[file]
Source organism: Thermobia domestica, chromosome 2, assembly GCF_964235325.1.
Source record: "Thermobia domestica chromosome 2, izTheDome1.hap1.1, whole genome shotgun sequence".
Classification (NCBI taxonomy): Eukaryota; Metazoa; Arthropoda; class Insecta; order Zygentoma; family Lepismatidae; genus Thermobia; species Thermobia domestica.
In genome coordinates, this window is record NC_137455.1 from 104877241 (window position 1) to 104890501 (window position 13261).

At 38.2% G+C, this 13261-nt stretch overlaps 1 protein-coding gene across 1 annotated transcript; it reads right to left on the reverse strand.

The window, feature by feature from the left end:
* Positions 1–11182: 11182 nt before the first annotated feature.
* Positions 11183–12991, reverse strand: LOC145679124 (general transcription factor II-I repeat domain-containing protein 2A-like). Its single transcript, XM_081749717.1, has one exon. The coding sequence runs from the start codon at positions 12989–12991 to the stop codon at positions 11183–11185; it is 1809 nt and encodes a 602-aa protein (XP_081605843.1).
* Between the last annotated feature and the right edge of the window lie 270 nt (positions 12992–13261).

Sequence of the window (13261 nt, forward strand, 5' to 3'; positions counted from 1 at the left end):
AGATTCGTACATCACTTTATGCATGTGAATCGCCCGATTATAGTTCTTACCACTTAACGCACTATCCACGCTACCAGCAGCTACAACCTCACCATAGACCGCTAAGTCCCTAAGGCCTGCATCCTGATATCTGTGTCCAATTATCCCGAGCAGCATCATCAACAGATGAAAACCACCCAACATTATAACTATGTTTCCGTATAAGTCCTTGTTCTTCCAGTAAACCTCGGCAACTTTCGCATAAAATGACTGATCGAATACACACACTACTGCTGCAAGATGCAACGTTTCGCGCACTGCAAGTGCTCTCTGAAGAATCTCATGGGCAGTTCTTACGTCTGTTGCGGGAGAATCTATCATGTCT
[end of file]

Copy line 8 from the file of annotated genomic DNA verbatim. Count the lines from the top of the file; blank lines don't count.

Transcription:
* Positions 11183–12991, reverse strand: LOC145679124 (general transcription factor II-I repeat domain-containing protein 2A-like). Its single transcript, XM_081749717.1, has one exon. The coding sequence runs from the start codon at positions 12989–12991 to the stop codon at positions 11183–11185; it is 1809 nt and encodes a 602-aa protein (XP_081605843.1).